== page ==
Assemblymember Patrick O’Donnell will once again commemorate the glorious waves that once graced the shores of Long Beach in an effort to bring awareness to the effects of the Breakwater on the city and the potential that changing its current composition may bring to our coastline.
Beginning tomorrow—Saturday, June 4—O’Donnell will be paddling out with community members for the “Paddle Out in Memory of the Waves” event at the Granada Launch Ramp. A small ceremony providing an update on the U.S. Army Corps of Engineers study will precede the paddle out.
“What’s neat about [this] weekend’s event is that it’s something people can do to keep the effort alive,” O’Donnell told the Post regarding last year’s event.
Just this past year, progress involving a potentially reconfigured breakwater has inched forward.
In November, the U.S. Army Corps of Engineers approved a study of the Breakwater, dubbed the East San Pedro Bay Ecosystem Restoration Study. It is projected to begin in early 2016 and last about three years, costing about $3 million, with the City of Long Beach responsible for half of the cost.
The process to begin the study has been almost two decades in the making.
O’Donnell has long advocated for reconfiguring the breakwater, hosting awareness months since 2012. While O’Donnell doesn’t advocate removing the breakwater in its entirety, he said reconfiguring it may provide Long Beach with an opportunity to improve recreational opportunities at the beach, return clean water to the waterfront and positively impact the economy.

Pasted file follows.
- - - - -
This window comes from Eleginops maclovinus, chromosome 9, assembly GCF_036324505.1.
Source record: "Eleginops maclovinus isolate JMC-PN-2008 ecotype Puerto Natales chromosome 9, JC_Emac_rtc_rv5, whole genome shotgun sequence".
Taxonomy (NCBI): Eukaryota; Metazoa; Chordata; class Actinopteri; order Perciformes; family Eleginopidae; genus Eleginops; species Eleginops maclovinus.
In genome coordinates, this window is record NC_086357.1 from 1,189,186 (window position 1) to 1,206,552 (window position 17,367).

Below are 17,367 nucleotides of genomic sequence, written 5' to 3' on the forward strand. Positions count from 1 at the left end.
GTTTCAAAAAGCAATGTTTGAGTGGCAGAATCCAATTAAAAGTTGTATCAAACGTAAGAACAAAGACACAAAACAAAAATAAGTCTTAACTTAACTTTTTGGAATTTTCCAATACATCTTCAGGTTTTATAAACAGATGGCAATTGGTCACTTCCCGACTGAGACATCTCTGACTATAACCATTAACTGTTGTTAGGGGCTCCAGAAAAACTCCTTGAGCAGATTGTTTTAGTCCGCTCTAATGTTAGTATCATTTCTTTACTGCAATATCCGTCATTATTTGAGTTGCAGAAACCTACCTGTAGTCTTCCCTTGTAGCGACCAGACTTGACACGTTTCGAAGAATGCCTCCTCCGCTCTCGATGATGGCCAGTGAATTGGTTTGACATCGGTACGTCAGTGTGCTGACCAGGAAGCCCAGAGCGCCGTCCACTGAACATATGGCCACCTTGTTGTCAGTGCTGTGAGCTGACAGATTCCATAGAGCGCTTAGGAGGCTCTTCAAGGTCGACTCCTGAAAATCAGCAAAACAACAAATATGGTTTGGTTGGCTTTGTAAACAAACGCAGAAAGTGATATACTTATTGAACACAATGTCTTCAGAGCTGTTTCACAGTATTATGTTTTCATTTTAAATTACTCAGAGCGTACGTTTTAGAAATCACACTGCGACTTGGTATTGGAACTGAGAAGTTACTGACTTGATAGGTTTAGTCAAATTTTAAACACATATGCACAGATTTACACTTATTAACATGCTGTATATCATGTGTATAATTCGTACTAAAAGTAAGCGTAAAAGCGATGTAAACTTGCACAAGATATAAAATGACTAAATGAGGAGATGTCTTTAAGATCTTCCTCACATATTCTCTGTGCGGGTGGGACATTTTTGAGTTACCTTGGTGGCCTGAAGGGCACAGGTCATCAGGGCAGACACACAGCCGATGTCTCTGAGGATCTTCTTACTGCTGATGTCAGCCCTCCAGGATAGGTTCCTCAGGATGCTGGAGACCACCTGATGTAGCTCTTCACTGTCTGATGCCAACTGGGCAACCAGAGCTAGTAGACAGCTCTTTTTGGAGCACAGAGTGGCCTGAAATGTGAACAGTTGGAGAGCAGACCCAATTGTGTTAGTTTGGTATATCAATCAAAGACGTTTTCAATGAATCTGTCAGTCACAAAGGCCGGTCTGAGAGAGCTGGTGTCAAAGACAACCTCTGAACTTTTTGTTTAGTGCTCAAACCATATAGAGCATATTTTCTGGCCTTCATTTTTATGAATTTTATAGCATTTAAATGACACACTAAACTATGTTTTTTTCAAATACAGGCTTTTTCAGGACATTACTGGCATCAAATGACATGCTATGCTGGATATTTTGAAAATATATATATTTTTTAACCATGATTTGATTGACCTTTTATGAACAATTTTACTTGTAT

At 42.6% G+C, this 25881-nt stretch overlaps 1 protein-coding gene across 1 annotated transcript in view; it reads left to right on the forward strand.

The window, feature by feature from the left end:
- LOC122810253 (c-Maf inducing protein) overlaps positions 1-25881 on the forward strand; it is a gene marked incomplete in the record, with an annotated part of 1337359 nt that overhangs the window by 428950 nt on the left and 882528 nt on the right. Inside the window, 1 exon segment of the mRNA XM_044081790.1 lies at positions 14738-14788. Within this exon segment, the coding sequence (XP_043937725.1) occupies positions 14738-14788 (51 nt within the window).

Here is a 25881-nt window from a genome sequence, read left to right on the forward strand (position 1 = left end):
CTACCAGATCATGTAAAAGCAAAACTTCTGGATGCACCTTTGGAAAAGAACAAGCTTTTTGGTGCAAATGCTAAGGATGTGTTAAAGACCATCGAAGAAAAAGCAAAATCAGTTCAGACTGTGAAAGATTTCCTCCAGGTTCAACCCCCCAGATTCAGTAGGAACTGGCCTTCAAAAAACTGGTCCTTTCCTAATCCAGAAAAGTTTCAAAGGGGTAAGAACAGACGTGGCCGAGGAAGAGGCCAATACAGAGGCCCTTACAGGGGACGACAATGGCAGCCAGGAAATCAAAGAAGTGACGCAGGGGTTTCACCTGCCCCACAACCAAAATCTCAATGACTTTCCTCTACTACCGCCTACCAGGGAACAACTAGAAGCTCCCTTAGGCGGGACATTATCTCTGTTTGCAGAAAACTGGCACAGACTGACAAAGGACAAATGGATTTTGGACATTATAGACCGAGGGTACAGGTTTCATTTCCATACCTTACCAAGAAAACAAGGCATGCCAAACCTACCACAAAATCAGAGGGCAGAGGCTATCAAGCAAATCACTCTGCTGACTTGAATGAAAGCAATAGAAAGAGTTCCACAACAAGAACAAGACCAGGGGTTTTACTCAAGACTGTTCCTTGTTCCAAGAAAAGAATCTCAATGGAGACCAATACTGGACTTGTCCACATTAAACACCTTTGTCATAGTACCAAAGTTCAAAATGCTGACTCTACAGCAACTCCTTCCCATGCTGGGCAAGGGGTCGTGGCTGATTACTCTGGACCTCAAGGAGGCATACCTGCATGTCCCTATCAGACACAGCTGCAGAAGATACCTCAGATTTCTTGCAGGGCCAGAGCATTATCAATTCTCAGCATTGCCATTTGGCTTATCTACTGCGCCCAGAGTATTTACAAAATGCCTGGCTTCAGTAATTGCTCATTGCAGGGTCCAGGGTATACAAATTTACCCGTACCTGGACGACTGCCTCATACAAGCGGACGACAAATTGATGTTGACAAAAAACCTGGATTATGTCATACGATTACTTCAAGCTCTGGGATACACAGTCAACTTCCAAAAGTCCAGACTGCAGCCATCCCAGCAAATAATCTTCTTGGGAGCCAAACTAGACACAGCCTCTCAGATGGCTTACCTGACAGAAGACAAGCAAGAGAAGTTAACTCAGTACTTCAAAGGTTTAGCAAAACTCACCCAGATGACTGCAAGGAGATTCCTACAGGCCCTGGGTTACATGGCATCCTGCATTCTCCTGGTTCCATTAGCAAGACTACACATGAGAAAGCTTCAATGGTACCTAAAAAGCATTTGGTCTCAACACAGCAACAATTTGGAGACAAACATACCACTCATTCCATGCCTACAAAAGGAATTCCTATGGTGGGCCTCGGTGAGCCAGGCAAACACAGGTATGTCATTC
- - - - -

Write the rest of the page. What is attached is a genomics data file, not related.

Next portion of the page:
“Did you know that before World War II, Long Beach was the Waikiki of Southern California?” the Surfrider website states. The site delves into the history of the Long Beach breakwater, which was created by the federal government and is operated by the Army Corps of Engineers.
Construction on the Long Beach federal breakwater began in 1941 and was completed in 1949 after pausing during World War II to allow the port and homes along the waterfront protections during unpredictable oceanfront storms.
The Surfrider Foundation and O’Donnell maintain that the lack of waves allows pollutants to stagnate in Long Beach waters. This, coupled with a lack recreational opportunities that would be boosted by waves (like surfing), leads to a lack of utilization of beaches, said O’Donnell.
“On an 84 degree day, you can look at the beaches, and no one is there,” said O’Donnell. He said the question was a matter of how to increase beach utilization and improve the water quality while also maintaining protections for the port.
“Anything we do, we want to make sure homes and maritime trade are protected,” he said.